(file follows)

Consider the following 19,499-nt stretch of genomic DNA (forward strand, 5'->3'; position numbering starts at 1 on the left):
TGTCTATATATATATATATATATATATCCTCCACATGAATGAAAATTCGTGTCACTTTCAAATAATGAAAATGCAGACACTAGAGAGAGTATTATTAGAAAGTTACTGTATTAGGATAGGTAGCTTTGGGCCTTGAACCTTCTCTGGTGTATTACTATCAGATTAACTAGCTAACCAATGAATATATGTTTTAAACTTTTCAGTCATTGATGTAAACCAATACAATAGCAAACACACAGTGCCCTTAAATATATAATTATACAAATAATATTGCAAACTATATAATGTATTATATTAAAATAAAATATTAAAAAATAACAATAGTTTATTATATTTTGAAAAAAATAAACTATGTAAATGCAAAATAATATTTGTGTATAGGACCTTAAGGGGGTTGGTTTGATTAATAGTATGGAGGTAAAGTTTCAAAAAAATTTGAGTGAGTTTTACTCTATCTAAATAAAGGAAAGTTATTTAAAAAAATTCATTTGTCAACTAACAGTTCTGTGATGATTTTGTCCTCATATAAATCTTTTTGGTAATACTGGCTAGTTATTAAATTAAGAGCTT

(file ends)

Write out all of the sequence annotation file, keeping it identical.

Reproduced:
Consider the following 19,499-nt stretch of genomic DNA (forward strand, 5'->3'; position numbering starts at 1 on the left):
TGTCTATATATATATATATATATATATCCTCCACATGAATGAAAATTCGTGTCACTTTCAAATAATGAAAATGCAGACACTAGAGAGAGTATTATTAGAAAGTTACTGTATTAGGATAGGTAGCTTTGGGCCTTGAACCTTCTCTGGTGTATTACTATCAGATTAACTAGCTAACCAATGAATATATGTTTTAAACTTTTCAGTCATTGATGTAAACCAATACAATAGCAAACACACAGTGCCCTTAAATATATAATTATACAAATAATATTGCAAACTATATAATGTATTATATTAAAATAAAATATTAAAAAATAACAATAGTTTATTATATTTTGAAAAAAATAAACTATGTAAATGCAAAATAATATTTGTGTATAGGACCTTAAGGGGGTTGGTTTGATTAATAGTATGGAGGTAAAGTTTCAAAAAAATTTGAGTGAGTTTTACTCTATCTAAATAAAGGAAAGTTATTTAAAAAAATTCATTTGTCAACTAACAGTTCTGTGATGATTTTGTCCTCATATAAATCTTTTTGGTAATACTGGCTAGTTATTAAATTAAGAGCTT